A new sneak attack is hitting the computer systems of corporate workers by redirecting users to fake download sites for popular productivity software, such as Zoom. Researchers at Cyble revealed that the attackers behind the new strain, which is known as Rhadamanthys Stealer, are using two different delivery methods to spread their payload.
One method involves using carefully crafted phishing websites that are designed to look like they’re from legitimate download sites, such as Microsoft’s Zoom. The other is by sending out fake emails that are designed to infect users.
The researchers noted that those two delivery methods allow attackers to access corporate networks without authorization. A survey conducted by Verizon in 2021 revealed that almost all of the data breaches that were reported that year involved social engineering. More than 60% of the time, the attackers used email to trick their victims.
A Convincing Scam
The researchers detected a wide variety of phishing domains that were created to target Rhadamanthys victims. Some of these are designed to look like they are from legitimate websites that are linked to software brands such as Microsoft, Amazon, and Zoom.
The researchers noted that the attackers behind this campaign are using a highly convincing website to trick their victims into downloading harmful software. The websites will then download an installer that is disguised as a legitimate one, silently installing the illicit software.
The attackers then use social engineering techniques to create a compelling message that they can use to trick their victims into clicking on a link. In this case, the attackers are using a financial theme to send out an email with a Statement.pdf attachment. After the file is executed, the attackers can access the victims’ computer data, such as their browser history and account login credentials.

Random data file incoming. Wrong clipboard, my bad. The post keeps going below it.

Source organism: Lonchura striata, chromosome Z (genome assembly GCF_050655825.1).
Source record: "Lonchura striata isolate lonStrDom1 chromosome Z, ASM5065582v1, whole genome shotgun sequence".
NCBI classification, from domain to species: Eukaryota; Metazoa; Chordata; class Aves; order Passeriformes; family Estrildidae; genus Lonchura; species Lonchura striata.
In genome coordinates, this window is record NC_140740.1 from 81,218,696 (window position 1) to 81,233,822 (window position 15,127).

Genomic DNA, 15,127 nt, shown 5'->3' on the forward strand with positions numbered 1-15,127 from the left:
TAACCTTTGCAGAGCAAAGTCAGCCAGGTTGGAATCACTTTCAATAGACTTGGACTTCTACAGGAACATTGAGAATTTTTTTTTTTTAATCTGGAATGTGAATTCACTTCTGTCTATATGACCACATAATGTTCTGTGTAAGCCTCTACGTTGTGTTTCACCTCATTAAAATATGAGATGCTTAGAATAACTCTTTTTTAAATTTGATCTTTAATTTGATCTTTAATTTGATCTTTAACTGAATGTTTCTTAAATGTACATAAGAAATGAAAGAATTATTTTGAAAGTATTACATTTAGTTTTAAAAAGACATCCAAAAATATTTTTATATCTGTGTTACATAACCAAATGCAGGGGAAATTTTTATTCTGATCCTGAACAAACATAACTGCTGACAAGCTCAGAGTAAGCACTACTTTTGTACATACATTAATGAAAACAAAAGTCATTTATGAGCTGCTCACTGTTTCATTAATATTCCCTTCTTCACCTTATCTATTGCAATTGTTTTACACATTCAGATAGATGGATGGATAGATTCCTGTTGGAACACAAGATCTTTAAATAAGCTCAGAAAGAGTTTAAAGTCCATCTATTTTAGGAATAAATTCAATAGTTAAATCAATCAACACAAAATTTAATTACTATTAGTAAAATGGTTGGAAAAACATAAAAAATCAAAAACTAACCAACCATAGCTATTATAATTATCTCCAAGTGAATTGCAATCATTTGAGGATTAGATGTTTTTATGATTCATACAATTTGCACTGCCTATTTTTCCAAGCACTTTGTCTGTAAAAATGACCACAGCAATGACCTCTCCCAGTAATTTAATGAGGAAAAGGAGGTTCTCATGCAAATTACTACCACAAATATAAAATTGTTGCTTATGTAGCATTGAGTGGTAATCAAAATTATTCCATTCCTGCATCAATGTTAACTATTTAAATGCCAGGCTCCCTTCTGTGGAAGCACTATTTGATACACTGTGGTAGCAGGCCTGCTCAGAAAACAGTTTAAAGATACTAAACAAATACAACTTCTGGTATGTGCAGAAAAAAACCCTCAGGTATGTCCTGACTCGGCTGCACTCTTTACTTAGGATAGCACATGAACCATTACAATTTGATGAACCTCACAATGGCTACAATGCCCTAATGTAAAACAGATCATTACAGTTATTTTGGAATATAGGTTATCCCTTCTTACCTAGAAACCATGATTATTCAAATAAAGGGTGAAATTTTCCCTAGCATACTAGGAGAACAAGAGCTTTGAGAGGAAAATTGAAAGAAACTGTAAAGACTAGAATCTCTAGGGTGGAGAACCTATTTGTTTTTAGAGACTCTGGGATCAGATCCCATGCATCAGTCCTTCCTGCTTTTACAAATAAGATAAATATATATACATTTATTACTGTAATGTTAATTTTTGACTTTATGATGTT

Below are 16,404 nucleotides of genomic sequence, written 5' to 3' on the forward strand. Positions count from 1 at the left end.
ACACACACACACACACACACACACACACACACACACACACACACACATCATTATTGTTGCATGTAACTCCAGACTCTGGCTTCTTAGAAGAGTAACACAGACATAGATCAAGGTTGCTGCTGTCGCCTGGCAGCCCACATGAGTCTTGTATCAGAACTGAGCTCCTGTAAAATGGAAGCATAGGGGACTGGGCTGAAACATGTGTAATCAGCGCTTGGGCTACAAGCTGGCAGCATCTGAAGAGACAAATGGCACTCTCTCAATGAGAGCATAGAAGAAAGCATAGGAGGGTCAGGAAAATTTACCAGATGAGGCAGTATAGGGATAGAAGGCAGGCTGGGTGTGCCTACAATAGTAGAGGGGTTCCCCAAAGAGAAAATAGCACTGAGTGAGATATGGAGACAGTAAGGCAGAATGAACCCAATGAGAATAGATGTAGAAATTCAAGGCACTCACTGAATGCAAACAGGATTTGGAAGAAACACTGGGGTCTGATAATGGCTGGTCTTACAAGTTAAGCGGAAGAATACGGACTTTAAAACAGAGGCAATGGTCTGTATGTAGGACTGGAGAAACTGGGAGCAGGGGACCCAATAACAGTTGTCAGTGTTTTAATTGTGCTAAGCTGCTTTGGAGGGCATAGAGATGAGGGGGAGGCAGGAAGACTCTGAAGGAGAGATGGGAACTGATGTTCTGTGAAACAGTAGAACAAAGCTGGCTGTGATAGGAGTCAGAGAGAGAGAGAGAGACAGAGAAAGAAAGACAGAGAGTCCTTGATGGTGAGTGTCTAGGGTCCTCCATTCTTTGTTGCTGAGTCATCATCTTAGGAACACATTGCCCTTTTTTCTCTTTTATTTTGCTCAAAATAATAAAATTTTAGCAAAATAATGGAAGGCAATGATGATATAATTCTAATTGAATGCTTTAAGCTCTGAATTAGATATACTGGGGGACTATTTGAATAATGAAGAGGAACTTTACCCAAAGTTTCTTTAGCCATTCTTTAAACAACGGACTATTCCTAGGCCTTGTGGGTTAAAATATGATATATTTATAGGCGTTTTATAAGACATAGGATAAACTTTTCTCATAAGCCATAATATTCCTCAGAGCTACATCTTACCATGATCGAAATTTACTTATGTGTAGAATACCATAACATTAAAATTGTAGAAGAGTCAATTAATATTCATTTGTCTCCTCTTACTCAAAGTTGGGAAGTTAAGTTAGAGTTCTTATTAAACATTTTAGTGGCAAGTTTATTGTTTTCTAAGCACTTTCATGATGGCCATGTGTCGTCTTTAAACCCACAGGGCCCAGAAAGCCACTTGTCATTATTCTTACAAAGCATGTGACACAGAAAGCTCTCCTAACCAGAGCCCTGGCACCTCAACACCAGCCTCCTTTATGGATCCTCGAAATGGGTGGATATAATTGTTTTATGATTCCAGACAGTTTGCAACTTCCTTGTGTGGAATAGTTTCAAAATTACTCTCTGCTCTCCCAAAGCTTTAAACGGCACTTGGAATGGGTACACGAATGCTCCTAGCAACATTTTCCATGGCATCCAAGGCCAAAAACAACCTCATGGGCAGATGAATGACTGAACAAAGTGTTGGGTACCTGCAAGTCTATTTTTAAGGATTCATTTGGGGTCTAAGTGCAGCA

The Rhadamanthys Payload
The researchers noted that Rhadamanthy’s is similar to other data snatchers. However, it has unique features that allow it to perform different actions. One of these features is that the payload is encoded in a shellcode, which is a 32-bit file that’s compiled using Microsoft’s C/C++ compiler.
One of the first features of the shellcode is a mutex object, which is designed to prevent the snatcher from running on the victims’ computers at all times. It also tries to analyze the system for signs of the attacker using a virtual machine.
The attackers then perform various actions to collect numerous details about the victims’ computers, such as their OS version, computer name, and password. They then use the system information to search for and steal various browser details, such as their login credentials, history, and cookies.
The researchers noted that the snatcher has a specific target list, which includes various crypto wallets such as Bitcoin, Binance, and Armory. It also collects data from multiple browser extensions for crypto wallets.
Due to the emergence of the pandemic, the number of corporate workers has become more dispersed, which has created unique security issues. Software tools that help remote workers work more efficiently have become popular targets for attackers.
Despite the widespread awareness of the importance of avoiding phishing scams, researchers noted that it is still a highly effective way for attackers to get into an organization’s network. Therefore, they recommend that all companies use security products to prevent their employees from getting infected by phishing emails.
Besides using security products, the researchers also recommend that companies educate their employees about the risks associated with opening email attachments and downloading pirated software. They should additionally implement multifactor authentication and require strong passwords.